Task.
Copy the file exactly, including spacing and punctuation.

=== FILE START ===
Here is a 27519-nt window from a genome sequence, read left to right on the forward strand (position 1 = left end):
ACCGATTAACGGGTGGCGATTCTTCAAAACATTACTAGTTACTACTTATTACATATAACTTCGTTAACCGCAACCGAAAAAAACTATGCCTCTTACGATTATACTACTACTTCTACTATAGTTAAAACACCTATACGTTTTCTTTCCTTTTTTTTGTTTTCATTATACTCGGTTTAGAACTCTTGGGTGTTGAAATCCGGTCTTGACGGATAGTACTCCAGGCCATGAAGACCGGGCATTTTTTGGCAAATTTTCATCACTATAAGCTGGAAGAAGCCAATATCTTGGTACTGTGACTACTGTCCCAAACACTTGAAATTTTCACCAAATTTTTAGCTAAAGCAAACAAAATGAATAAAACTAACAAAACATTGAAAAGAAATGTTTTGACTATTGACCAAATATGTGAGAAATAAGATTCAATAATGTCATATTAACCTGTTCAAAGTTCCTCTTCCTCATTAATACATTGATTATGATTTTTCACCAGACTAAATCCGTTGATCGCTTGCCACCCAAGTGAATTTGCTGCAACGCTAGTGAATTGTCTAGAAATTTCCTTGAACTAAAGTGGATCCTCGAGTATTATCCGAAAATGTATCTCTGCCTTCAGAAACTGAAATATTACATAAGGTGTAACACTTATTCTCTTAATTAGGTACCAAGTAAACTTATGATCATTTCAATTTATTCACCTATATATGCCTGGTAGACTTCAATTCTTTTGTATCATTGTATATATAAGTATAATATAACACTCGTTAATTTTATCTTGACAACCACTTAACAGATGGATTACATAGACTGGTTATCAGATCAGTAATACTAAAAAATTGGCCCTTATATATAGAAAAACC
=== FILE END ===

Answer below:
Here is a 27519-nt window from a genome sequence, read left to right on the forward strand (position 1 = left end):
ACCGATTAACGGGTGGCGATTCTTCAAAACATTACTAGTTACTACTTATTACATATAACTTCGTTAACCGCAACCGAAAAAAACTATGCCTCTTACGATTATACTACTACTTCTACTATAGTTAAAACACCTATACGTTTTCTTTCCTTTTTTTTGTTTTCATTATACTCGGTTTAGAACTCTTGGGTGTTGAAATCCGGTCTTGACGGATAGTACTCCAGGCCATGAAGACCGGGCATTTTTTGGCAAATTTTCATCACTATAAGCTGGAAGAAGCCAATATCTTGGTACTGTGACTACTGTCCCAAACACTTGAAATTTTCACCAAATTTTTAGCTAAAGCAAACAAAATGAATAAAACTAACAAAACATTGAAAAGAAATGTTTTGACTATTGACCAAATATGTGAGAAATAAGATTCAATAATGTCATATTAACCTGTTCAAAGTTCCTCTTCCTCATTAATACATTGATTATGATTTTTCACCAGACTAAATCCGTTGATCGCTTGCCACCCAAGTGAATTTGCTGCAACGCTAGTGAATTGTCTAGAAATTTCCTTGAACTAAAGTGGATCCTCGAGTATTATCCGAAAATGTATCTCTGCCTTCAGAAACTGAAATATTACATAAGGTGTAACACTTATTCTCTTAATTAGGTACCAAGTAAACTTATGATCATTTCAATTTATTCACCTATATATGCCTGGTAGACTTCAATTCTTTTGTATCATTGTATATATAAGTATAATATAACACTCGTTAATTTTATCTTGACAACCACTTAACAGATGGATTACATAGACTGGTTATCAGATCAGTAATACTAAAAAATTGGCCCTTATATATAGAAAAACC